In Andrew Winer’s insightful novel, an art critic struggles with his wife’s infidelity and suicide, and a painter deals with life in Hitler’s concentration camp by creating Jewish marriage contracts.
Dysfunction is the rule when it comes to marriage in literature, and Andrew Winer’s new novel, The Marriage Artist, with its cast of difficult husbands and suffering wives, certainly appears to abide by it. But, in the end, Winer offers a refreshing take on the institution; while he depicts many failed or failing couples throughout the novel, The Marriage Artist is ultimately a celebration of the commitment between husband and wife.
The plot is comprised of two narratives, and Winer, the author of The Color Midnight Made, skillfully alternates between them from chapter to chapter. The first, set in the present, opens with the apparent suicide of art-critic Daniel Lichtman’s wife, Aleksandra, and her suspected lover, an artist called Benjamin Wind, whose career Daniel has helped launch. As a way of coping, Daniel sets out to discover the nature of their relationship, and the cause of their double suicide. The second story begins in pre-World War II Vienna, and tells the story of Josef Pick, the world’s greatest painter of ketubot, illuminated Jewish marriage contracts. Pick and Wind are connected—their connection is the point at which the two narratives intersect.
It’s tempting to peg The Marriage Artist as “Jewish Literature”—all of the characters are Jewish, many of them wrestle with Jewish identity, and the Holocaust figures prominently into the Vienna narrative. But to do so would downplay the universality of Winer’s ideas about the human condition, and his fearless examinations of sexual power, love between men, hatred between fathers and sons, maternal instinct, grief, and professional impotency.
Art has a way of articulating the ineffable and, as a former artist and art critic, Winer has special insight in this regard. Not only that, but he has a wonderful ability to write about art, at times the most esoteric of subjects, in an remarkably accessible way. When he describes Daniel viewing Wind’s transcendent, final exhibit, he channels an artist’s eye to literarily install what might’ve been his own great work:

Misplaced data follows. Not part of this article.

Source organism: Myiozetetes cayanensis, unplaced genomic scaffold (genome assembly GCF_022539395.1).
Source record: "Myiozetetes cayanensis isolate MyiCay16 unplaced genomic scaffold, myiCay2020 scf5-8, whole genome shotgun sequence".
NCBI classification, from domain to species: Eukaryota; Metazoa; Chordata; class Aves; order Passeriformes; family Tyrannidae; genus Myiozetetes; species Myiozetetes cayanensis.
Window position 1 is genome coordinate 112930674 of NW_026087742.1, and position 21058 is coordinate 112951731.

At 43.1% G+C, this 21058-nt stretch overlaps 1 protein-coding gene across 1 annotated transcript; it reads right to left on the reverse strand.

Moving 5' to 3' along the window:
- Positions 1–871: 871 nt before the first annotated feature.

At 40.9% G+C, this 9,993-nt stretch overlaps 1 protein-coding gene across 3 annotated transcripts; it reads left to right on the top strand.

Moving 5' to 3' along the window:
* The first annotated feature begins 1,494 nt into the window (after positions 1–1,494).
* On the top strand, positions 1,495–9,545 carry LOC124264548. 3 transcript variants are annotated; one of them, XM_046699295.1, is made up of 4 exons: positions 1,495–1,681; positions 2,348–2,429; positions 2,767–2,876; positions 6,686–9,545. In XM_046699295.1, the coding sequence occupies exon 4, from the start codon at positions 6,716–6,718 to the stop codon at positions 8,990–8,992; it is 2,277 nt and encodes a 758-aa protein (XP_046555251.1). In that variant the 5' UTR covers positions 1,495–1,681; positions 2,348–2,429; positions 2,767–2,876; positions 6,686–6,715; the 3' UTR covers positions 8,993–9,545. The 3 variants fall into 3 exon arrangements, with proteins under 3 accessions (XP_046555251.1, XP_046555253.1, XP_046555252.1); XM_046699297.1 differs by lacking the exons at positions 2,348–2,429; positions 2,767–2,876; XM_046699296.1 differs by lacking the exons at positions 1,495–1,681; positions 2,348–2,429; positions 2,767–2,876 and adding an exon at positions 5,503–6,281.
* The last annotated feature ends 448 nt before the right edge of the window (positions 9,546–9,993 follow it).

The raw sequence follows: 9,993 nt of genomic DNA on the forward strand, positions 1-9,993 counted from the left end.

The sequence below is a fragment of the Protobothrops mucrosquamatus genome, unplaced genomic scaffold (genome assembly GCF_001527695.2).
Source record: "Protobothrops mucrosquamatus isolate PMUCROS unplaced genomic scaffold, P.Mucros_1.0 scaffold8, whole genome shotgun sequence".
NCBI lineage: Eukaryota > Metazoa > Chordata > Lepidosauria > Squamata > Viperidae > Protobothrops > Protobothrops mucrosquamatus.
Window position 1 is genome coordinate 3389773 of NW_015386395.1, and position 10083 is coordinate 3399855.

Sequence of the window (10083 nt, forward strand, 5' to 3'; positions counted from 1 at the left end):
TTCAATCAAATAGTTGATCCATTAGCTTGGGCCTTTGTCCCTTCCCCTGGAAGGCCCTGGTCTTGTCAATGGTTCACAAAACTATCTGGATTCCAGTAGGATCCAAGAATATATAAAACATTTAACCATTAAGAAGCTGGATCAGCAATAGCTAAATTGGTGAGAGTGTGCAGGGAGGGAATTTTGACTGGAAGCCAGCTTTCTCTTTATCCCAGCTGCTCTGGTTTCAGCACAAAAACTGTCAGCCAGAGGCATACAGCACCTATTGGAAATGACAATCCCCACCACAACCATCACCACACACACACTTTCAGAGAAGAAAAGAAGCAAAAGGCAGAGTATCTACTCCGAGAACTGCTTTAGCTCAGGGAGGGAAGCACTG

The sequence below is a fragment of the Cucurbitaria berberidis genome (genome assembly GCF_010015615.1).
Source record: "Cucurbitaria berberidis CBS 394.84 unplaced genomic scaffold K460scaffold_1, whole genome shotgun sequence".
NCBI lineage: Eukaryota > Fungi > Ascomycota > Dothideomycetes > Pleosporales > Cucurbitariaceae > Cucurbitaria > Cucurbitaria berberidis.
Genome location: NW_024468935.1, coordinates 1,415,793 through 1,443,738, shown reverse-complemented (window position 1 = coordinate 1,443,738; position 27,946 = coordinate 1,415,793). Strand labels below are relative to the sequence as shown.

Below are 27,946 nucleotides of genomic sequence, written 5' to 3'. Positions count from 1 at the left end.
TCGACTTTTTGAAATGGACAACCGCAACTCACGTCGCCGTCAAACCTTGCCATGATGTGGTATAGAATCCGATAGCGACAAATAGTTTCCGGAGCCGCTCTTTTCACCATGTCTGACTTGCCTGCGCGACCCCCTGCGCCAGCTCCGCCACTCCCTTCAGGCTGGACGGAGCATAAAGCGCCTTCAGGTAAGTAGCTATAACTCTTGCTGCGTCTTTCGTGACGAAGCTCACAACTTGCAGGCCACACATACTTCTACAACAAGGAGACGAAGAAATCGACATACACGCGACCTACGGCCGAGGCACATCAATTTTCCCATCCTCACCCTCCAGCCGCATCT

And then, when he and Aleksandra had penetrated several steps into the gallery, when he saw that the two hands belonged to the floating (flying?) figures of a woman and a man, when he saw that their clasped hands were representative—that Wind had filled all three of the gallery’s cavernous chambers with life-size figures paired off and joined by the holding of hands—when he saw that each pair of figures appeared to be sprayed in the air as if by some centrifugal force, when he saw how these sculptures of men and women and children seemed to be caught—as if they eddied about the room and each other—in various states of ascendance, Daniel understood at once that Wind’s show was not only a confirmation, and, really, a summation of developments in his earlier work, but also a monstrous upheaval representing nothing less than his attainment to greatness.
As a reader, seeing the art is all well and good, but Winer does us one more favor and offers, through Daniel, a subtle critique of his own creation: “Yes, he grew increasingly confident that what he was looking at in every one of these clinging figures was the end of a life’s tenure, when the reins are handed over to another driver (maybe the Driver).”
Winer’s desire to fill in the gaps that emerge when words fall short of vision can sometimes work against him. His portrayals of old Jewish men can read more like caricatures, and he can also belabor his points, dulling a few of the novel’s more acute moments. In this sense, Winer is a better writer than he gives himself credit for. In one of the book’s powerful, early scenes, Josef Pick reveals to his father his first ketubah, and Herr Pick is unmanned by its depth. Here, Winer takes us inside Herr Pick.
Rage because for the first time in his life he feels… What does he feel?
He feels confused.
Moments like this are few and far between, however, and Winer’s ultimate theme survives. The Marriage Artist dares to reply to the question, “What is the point of marriage?”—when Josef Pick is held in a concentration camp, he begins illuminating ketubot for the men there who begin reenacting their marriages as a commemoration of what they have lost. “Josef’s creations probably offered those men the only opportunity they ever had in camp to think of someone besides themselves.” Ours may be a broken world, Winer tells us, but we’re not alone. Marriage is one way of saying, “I’m not just in this for me.”